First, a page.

Participle

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Related to Active participle: Future participle, Passive participle

participle

Participles are words formed from verbs that can function as adjectives or gerunds or can be used to form the continuous tenses and the perfect tenses of verbs. There are two participle forms: the present participle and the past participle.
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Participle

 

a verb form combining the properties of both verb and adjective and expressing adjectivally an action or state as a property of a person or object, as in pishushchii (“writing”), podniatyi (“raised”), and sgibaemyi (“flexible”). In Russian, the verbal nature of a participle is evidenced by the presence of the categories of voice and aspect and by the retention of patterns of government adjoinment (primykanie); this is seen by comparing dolgo rabotaet v pole (“he works long in the field”) and dolgo rabotaiushchii v pole (“the man working long in the field”). A participle does not form a sentence, however, except in the case of the short forms, and lacks the categories of mood and person. It possesses the category of relative tense, which refers not to the moment of speech, as with a verb, but to the time of the main action as expressed by the conjugated verb of the predicate. A participle resembles an adjective in having the agreement categories of gender, number, and case. Like adjectives, participles have the syntactic function of defining, which may be parenthetic (parenthetic attribute construction). Participles may undergo adjectivization, that is, become adjectives.

Participles are present in all the Indo-European languages and are a special grammatical subclass in other language families, such as Finno-Ugric, Altaic, and Semitic. In contemporary linguistics there is no unanimously held opinion concerning the grammatical nature of the participle.

V. A. VINOGRADOV

References in periodicals archive ?
While takhayyal (along with its verbal noun takhayyul) implies a creative act whose impact is reflexive, yukhayyil along with its active participle verbal noun muhkhayyil (and passive participle mukhayyal) not only does not suggest an agent, but also that that which is being imagined is acting on an object to create it/make it appear.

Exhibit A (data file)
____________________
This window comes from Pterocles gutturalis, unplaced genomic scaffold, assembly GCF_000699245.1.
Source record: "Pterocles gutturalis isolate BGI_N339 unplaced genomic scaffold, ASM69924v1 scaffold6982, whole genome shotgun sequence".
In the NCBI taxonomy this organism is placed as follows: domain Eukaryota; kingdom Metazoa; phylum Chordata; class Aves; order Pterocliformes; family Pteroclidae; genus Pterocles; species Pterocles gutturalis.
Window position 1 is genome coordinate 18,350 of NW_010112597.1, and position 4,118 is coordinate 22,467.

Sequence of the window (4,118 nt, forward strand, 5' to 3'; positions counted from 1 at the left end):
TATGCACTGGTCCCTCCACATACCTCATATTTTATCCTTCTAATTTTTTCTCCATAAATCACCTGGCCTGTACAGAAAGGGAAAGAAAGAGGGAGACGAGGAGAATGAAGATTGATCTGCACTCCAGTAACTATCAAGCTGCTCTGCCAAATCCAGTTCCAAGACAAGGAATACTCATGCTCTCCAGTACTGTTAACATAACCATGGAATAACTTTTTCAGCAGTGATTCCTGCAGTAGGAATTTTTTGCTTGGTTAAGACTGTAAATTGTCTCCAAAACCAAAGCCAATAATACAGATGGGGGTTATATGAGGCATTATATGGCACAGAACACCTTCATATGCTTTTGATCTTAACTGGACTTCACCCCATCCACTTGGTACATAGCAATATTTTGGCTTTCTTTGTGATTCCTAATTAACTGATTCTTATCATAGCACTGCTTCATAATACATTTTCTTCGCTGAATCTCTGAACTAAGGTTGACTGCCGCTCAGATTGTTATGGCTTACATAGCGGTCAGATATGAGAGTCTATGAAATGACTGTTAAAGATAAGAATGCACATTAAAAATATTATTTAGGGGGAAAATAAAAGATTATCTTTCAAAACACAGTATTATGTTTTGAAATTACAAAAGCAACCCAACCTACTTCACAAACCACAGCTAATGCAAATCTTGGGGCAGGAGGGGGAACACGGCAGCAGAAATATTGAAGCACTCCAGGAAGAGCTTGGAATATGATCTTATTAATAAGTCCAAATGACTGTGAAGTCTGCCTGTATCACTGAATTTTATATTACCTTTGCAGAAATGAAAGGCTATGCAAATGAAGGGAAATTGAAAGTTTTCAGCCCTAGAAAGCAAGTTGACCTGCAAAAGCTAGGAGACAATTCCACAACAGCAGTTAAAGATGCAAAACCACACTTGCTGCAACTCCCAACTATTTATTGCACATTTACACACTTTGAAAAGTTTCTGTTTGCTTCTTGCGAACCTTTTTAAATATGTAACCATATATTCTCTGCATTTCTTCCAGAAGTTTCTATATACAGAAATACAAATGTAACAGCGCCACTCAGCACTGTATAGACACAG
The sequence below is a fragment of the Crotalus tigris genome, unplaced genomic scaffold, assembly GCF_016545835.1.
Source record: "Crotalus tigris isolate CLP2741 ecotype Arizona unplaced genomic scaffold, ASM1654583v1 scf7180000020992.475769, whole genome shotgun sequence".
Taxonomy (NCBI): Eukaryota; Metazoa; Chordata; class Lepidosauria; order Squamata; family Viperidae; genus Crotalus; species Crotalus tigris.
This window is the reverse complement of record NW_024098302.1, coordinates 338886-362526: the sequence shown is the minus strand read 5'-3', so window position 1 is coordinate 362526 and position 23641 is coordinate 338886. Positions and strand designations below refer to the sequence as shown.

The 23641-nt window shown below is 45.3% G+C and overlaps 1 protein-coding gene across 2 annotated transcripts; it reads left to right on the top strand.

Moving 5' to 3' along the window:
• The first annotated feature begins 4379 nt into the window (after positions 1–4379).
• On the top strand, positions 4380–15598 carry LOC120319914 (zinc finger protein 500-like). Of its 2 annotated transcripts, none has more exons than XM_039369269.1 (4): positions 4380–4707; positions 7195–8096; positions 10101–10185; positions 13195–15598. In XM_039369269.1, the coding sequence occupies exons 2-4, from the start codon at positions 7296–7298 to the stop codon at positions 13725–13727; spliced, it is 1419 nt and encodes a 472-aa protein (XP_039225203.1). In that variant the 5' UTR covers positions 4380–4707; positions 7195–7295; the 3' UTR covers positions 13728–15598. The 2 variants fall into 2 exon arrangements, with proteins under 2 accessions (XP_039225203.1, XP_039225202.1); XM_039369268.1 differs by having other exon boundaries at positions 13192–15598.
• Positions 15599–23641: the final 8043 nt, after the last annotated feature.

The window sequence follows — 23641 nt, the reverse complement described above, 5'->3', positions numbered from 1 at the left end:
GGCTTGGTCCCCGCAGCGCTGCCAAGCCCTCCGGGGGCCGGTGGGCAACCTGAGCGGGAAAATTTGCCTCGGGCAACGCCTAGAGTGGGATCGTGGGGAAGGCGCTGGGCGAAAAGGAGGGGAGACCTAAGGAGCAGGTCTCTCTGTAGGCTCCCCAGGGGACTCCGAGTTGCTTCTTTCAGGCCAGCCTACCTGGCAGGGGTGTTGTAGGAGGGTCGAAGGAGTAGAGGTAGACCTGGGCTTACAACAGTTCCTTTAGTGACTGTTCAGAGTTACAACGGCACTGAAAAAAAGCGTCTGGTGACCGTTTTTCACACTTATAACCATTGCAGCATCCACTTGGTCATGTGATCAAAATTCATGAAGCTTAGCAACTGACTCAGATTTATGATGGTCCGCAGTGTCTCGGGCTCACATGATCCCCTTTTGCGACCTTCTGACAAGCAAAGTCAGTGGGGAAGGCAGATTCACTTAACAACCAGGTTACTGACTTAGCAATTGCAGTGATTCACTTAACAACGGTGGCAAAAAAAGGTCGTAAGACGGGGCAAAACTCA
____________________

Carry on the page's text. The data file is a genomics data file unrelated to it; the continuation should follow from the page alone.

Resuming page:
In Uzbekistan and Afghanistan (5) the situation is slightly complicated by the fact that the active participle has itself become refunctionalized into a person-inflected form in which the historical pronoun objects assume the function of subject.
Both the active participle susuvams- and the middle participle susvana- are used in a resultative sense, which can become stative in the meaning 'having pressed soma (and now keeping it ready)' (Kummel, ibid.
The principal parts upon which all inflected forms of the verb are built are the perfective base (represented by the third masculine singular form of the perfective), the imperative base (represented by the masculine singular form of the imperative), and the imperfective base (represented by the active participle in the absolute state).
In earlier studies (Li 2009 and 2010), I suggested that the active participle in the Aramaic of Daniel functioned as a general atemporal imperfective that was on its way to becoming a present.
What Luxenberg suggested was that the word be read as the plural active participle of h-b-b in the Peal ("to burn"), literally "burning," with "wood" supplied in parenthesis.
and replaced by a new tense based on the active participle.
present ending was originally just the enclitic personal pronoun *-na (< independent *ana), attached to the present active participle.
Weipert begins by describing the primary vocabulary of dahiya: a very popular scheme for denoting disaster (and used for dahiya itself) is the feminine active participle of verbs with the meaning "to happen suddenly, to occur, to do harm," etc.
For example, jr(y) "do" differentiates between a past active participle written jr "who has done" and a present active participle written jrr "who does.
in its active participle yadi, shortened to yad- or just ya-(cf.
He should then note that, unlike the present active participle, the aorist ppl.